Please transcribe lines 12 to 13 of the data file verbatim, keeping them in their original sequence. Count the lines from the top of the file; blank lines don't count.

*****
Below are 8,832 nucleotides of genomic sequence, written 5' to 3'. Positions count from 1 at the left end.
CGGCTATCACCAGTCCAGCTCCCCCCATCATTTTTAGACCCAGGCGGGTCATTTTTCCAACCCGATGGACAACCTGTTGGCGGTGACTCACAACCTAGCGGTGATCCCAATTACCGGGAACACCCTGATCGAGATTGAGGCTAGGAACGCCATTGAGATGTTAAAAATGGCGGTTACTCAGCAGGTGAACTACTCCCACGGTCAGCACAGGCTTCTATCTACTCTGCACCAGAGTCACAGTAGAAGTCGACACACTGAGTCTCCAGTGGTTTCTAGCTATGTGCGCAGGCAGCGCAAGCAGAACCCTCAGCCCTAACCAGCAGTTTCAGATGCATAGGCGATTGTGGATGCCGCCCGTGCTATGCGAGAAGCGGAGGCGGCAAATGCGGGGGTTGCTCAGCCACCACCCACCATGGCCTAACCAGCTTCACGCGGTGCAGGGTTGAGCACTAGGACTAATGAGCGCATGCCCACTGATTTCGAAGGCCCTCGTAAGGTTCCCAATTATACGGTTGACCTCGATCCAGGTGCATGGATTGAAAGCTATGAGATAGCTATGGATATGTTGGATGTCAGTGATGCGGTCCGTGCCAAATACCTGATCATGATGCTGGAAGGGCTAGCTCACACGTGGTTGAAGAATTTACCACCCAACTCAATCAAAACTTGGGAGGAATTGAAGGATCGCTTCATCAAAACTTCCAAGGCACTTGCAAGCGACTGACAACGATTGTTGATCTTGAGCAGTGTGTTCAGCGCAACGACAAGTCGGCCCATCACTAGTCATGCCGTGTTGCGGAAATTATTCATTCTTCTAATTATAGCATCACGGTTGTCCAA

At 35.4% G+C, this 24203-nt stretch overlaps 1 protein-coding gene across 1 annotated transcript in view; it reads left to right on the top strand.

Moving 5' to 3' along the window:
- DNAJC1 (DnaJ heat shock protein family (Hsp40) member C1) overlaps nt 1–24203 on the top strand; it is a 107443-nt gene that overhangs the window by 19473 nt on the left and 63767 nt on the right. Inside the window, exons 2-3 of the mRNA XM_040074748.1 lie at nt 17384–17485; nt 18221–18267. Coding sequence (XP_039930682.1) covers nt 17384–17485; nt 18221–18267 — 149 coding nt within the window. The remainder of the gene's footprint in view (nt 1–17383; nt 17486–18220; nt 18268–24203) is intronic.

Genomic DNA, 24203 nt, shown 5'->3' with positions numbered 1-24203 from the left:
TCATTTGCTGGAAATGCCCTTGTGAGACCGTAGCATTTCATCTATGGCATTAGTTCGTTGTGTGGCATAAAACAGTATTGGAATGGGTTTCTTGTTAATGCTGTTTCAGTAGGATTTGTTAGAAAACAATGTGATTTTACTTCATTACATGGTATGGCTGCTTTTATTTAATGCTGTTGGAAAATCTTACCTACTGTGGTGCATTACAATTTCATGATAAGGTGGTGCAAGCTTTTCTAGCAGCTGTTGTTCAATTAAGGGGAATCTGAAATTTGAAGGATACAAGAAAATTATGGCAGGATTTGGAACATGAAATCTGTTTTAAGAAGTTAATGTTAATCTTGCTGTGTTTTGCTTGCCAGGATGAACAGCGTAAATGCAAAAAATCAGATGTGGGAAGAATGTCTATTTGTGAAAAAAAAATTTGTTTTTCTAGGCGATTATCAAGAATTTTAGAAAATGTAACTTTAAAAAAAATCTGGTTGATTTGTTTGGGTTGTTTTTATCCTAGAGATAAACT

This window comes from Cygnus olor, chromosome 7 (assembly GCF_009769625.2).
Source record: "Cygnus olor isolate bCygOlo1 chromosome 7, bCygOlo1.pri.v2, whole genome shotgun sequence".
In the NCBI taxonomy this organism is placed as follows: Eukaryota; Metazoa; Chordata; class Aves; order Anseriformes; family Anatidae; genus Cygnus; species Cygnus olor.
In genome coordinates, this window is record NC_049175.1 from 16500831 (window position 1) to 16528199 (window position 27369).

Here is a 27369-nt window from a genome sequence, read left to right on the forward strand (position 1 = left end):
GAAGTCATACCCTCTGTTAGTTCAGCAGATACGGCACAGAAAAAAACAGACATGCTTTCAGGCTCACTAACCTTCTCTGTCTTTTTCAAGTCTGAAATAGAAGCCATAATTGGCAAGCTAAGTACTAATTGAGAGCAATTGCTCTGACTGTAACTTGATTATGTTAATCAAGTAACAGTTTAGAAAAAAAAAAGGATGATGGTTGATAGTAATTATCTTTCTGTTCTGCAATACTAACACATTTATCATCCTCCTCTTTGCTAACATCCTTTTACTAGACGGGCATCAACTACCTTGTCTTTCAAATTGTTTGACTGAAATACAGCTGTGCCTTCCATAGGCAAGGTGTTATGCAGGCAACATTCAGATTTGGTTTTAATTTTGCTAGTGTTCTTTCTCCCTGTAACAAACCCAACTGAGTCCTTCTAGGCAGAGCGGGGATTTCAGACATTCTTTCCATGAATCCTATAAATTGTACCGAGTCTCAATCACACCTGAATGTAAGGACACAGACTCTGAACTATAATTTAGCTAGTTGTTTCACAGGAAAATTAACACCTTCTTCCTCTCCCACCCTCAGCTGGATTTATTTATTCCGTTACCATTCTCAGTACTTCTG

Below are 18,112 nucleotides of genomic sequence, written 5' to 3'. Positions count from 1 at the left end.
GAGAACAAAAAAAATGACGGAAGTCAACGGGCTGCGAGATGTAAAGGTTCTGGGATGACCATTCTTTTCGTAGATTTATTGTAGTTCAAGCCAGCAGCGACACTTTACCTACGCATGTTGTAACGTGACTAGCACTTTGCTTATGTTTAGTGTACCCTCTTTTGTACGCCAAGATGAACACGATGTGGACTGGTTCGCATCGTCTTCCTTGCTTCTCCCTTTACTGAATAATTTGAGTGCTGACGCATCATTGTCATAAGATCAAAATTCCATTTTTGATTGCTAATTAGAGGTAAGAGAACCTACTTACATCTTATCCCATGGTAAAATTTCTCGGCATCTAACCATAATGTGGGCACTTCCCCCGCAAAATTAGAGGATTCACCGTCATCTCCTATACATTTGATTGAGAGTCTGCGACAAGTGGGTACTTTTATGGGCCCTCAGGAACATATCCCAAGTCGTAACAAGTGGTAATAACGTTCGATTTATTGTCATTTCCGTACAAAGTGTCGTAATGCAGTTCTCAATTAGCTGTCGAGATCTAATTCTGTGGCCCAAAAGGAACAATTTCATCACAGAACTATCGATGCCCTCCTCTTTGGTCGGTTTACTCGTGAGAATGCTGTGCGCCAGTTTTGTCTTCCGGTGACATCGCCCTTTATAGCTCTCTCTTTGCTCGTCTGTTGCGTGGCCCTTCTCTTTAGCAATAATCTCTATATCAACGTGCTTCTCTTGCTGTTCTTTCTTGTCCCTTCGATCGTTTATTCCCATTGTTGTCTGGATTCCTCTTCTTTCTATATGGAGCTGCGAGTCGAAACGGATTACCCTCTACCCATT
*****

Here is a 27369-nt window from a genome sequence, read left to right on the forward strand (position 1 = left end):
GAAGTCATACCCTCTGTTAGTTCAGCAGATACGGCACAGAAAAAAACAGACATGCTTTCAGGCTCACTAACCTTCTCTGTCTTTTTCAAGTCTGAAATAGAAGCCATAATTGGCAAGCTAAGTACTAATTGAGAGCAATTGCTCTGACTGTAACTTGATTATGTTAATCAAGTAACAGTTTAGAAAAAAAAAAGGATGATGGTTGATAGTAATTATCTTTCTGTTCTGCAATACTAACACATTTATCATCCTCCTCTTTGCTAACATCCTTTTACTAGACGGGCATCAACTACCTTGTCTTTCAAATTGTTTGACTGAAATACAGCTGTGCCTTCCATAGGCAAGGTGTTATGCAGGCAACATTCAGATTTGGTTTTAATTTTGCTAGTGTTCTTTCTCCCTGTAACAAACCCAACTGAGTCCTTCTAGGCAGAGCGGGGATTTCAGACATTCTTTCCATGAATCCTATAAATTGTACCGAGTCTCAATCACACCTGAATGTAAGGACACAGACTCTGAACTATAATTTAGCTAGTTGTTTCACAGGAAAATTAACACCTTCTTCCTCTCCCACCCTCAGCTGGATTTATTTATTCCGTTACCATTCTCAGTACTTCTG